West Cornwall’s very own open air touring theatre company knows exactly how to wind-up its audiences, both young and old, after a quarter of a century in the business, and altogether there is no question that this is pure fun – with a remarkable contemporary twist.
It’s loosely a story about a silly Emperor spending a king’s ransom on his clothes, before he gets his comeuppance at the hands of a couple of conmen who know how to weave and spin a trick or two.
Director Oliver Gray has deftly adapted the tale written by Hans Christian Andersen, and in this time of perplexing political and global events, it is bang on song.
He writes in the programme: “If among the chuckles, the play provokes just one young person to question nonsense coming from authority, then I shall feel I’ve done my job.”
It is a curiously prescient comment, as the cast of five energetic young actors includes a Prime Minister who asks “how far are you willing to go to save your skin?”
A newspaper entitled Fake News is sold on stage and the Prime Minister concedes that a magic silk that is being created for the Emperor, “beggars description”. Well done, Mr Gray.
Sorry, I am getting too serious because this is, after all, primarily a show that will thoroughly entertain children, so forgive the adult cynics including me, who laughed wryly in the wrong places.
Illyria is staging two shows at the Minack during schools’ fortnight, and has put most of its resources into staging a very fine Pride and Prejudice, also directed by the tireless Mr Gray.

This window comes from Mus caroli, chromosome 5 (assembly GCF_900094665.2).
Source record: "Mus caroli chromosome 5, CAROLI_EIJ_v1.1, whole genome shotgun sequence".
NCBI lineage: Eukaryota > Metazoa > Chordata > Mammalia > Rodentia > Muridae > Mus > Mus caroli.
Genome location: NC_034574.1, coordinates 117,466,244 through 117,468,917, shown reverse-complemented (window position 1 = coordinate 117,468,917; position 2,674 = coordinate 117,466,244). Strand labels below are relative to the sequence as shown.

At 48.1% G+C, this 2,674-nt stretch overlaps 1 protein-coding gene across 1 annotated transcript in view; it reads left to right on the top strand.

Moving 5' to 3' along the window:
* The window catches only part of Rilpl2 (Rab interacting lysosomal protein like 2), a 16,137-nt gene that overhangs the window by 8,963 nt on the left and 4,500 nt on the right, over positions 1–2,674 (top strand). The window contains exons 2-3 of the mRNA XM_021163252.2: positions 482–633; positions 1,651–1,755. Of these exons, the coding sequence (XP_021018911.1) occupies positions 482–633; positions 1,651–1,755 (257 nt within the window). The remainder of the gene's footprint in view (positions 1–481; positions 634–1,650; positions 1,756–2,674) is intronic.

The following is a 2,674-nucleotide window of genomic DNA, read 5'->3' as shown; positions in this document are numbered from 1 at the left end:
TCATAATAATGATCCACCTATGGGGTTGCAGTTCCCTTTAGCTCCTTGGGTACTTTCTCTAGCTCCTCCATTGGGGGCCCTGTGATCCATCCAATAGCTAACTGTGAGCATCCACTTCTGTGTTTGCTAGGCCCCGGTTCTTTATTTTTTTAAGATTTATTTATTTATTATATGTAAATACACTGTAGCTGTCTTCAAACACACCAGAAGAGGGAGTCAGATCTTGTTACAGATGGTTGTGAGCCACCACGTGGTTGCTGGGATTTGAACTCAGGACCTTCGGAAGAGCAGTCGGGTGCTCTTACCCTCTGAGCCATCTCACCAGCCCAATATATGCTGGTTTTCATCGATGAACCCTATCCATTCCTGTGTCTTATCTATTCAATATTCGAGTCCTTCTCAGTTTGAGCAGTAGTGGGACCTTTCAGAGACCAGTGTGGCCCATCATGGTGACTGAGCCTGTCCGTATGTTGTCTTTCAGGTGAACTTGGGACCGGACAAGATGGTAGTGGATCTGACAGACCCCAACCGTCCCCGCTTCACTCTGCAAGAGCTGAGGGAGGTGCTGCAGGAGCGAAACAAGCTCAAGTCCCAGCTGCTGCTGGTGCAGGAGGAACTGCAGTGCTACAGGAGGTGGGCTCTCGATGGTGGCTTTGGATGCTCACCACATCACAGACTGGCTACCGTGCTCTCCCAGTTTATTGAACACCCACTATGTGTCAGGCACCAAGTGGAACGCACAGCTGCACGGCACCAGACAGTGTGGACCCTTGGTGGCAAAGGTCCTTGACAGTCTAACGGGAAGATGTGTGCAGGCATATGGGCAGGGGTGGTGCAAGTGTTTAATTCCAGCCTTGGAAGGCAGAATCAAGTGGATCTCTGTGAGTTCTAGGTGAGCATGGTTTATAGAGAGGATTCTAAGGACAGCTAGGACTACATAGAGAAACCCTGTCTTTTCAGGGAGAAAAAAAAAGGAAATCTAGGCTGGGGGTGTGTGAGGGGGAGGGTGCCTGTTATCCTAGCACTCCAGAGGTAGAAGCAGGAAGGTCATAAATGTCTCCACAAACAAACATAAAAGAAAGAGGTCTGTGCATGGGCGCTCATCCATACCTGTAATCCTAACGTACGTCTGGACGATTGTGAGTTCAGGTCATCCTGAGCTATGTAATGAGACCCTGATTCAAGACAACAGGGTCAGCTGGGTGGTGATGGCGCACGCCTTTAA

So, although this production wins many gold stars from its young audiences, it would not be fair to rate it as highly as the Austen play, or the four very exceptional productions that have already been seen at the Minack this season.
The cast includes two actors who are making a super debut with Illyria, the notably bass-voiced Nathan Smith with a most ‘orrible rumbling laugh as one of the villains, and Callum Stewart who is simply great fun as the Captain of the Guards, especially when cavorting around the stage on the frilly horse named Rosie, and as a squawking Battle Axe Empress.
They are joined by the ebullient Rachel O’Hare, Frank Teale and Bethany-Jo Clews, and all multi-task, singing, dancing and playing anything from kettle drums to quivering cymbals.
The colourful set is designed by Jill Wilson, with costumes and props by Pat Farmer, Dean Horner, Janet Caddick and Alice King, who created the resplendent Rosie.
Just remember that Emperor when you next say you have nothing to wear.